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Pentagon Community Farewell Event

As Delivered by Secretary of Defense Leon E. Panetta, The Pentagon Courtyard, Tuesday, February 12, 2013

Thanks very much, Mike.  I really appreciate the kind introduction.

Ladies and gentlemen, leaders of the department, civilian employees, military officers and enlisted, let me just thank you all for coming out today and to be a part of my ability to say thank you.  And I guess that's the reason I'm here, very simply, is to say thank you for your service, for your dedication, for your commitment, for the willingness of those men and women in uniform to put their lives on the line in order to protect this country.

I'm a believer that our fundamental mission here at the Department of Defense is very simple.  It is to protect and defend the United States of America and to keep our country safe.

And because of your great work, because of everything you do, we can say with pride that we have kept our country safe.  That's what it's all about, and that's something that I will be most proud of as I head back to California, is the knowledge that everything we have done has helped keep our country safe.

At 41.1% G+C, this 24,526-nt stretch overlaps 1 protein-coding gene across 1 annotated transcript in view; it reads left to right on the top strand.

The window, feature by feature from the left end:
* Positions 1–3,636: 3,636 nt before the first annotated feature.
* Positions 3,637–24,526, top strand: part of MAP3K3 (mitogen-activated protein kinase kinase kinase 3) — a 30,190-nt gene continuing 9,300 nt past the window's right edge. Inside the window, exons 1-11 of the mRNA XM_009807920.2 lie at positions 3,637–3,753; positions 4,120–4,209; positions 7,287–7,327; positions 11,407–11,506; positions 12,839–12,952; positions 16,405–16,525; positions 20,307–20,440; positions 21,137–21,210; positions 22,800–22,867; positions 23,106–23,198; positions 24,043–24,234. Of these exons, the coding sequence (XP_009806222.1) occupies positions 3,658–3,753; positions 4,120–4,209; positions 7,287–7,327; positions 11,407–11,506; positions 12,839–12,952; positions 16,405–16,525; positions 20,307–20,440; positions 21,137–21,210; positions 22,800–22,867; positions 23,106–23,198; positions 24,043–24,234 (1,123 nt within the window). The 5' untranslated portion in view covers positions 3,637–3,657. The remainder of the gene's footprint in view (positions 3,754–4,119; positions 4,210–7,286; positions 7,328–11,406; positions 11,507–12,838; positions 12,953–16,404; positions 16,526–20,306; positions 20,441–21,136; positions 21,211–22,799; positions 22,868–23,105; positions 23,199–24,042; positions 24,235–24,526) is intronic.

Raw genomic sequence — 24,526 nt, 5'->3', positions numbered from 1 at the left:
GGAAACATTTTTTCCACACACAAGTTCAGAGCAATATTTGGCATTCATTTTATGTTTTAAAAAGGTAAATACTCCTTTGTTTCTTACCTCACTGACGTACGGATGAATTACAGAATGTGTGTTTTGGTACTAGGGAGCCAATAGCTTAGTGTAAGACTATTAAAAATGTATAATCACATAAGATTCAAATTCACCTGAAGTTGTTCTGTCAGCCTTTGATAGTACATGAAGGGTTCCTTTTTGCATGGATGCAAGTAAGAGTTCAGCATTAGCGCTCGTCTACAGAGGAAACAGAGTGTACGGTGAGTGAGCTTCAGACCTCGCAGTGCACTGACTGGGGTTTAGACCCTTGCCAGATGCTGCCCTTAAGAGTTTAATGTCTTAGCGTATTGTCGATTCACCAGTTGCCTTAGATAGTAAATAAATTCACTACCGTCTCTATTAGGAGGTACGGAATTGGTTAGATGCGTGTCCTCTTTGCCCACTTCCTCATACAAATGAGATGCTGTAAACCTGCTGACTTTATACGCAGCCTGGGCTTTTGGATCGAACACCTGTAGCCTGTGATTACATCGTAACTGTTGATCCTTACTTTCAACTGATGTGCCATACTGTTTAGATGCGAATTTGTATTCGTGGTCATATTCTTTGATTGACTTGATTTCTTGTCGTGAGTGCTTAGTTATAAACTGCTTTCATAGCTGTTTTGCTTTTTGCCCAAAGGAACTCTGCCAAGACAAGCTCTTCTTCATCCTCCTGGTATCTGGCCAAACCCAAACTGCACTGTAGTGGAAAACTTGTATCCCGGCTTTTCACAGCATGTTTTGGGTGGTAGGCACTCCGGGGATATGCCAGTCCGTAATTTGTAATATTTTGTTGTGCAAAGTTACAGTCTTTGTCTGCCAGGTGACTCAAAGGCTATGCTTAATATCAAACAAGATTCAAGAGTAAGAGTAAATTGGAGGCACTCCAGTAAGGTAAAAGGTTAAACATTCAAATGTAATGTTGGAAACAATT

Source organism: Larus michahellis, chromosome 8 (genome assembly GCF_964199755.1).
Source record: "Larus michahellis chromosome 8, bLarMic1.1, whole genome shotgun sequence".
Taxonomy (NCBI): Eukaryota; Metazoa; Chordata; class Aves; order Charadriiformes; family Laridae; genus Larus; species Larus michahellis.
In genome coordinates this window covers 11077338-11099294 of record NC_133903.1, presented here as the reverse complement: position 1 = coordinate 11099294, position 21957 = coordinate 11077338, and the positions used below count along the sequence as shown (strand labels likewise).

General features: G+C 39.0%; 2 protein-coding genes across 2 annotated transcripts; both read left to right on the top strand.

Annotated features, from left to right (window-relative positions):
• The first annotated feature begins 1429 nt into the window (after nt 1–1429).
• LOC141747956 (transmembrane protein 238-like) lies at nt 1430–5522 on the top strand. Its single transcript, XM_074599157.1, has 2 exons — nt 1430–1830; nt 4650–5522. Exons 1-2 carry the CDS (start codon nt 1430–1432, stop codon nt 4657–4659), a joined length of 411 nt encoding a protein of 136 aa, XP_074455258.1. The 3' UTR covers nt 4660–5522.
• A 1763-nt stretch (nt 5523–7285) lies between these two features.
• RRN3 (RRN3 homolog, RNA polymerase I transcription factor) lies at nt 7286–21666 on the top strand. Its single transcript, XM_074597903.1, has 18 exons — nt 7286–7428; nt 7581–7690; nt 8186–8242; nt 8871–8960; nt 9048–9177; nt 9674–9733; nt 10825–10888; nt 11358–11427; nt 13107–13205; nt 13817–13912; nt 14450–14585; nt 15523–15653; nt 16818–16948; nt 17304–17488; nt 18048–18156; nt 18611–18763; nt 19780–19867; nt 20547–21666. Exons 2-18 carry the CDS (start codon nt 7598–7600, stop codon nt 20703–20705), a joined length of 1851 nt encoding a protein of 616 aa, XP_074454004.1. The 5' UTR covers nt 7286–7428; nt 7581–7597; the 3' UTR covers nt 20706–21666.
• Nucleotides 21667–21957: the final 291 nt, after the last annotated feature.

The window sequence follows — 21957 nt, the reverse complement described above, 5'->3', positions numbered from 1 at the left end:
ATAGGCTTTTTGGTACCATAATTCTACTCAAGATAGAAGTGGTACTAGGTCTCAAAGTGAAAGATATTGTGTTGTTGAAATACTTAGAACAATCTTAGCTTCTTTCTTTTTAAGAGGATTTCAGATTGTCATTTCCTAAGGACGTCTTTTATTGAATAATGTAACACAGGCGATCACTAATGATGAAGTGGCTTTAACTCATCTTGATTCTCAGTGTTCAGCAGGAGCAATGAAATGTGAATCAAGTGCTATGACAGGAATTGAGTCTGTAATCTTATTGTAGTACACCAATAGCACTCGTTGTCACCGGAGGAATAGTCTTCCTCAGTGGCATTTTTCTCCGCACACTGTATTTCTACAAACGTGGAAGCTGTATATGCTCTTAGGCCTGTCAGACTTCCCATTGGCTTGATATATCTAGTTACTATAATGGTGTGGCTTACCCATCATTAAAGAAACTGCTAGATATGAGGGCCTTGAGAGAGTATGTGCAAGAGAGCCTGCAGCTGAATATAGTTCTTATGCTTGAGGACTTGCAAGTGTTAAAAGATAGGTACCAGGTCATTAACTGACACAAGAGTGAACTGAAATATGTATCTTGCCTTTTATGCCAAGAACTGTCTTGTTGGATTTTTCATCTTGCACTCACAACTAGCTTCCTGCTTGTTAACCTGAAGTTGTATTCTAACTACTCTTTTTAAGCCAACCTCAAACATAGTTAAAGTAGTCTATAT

I want to acknowledge not only your great work, but I also want to pay tribute to the love and support of your families.  As I've often said, none of us could do these jobs without having those we love support us in this effort.  It's true for my wife and family, and I know it's true for your families, as well, and those you love.

Now, these are tough jobs.  They take a lot of work.  They take a lot of dedication.  We face a lot of pressure.  We face a lot of challenges.  And sometimes it demands that we go off to the battlefront, long distances away from home, and yet throughout that, knowing that our families are there, knowing that they love and support us is what gives us the ability to do this job.

And so my deepest thanks go out not just to all of you, but to your families.  They are part of our family.  They're part of our Pentagon family.  And I thank them from the bottom of their heart, of my heart for their sacrifice and for their dedication.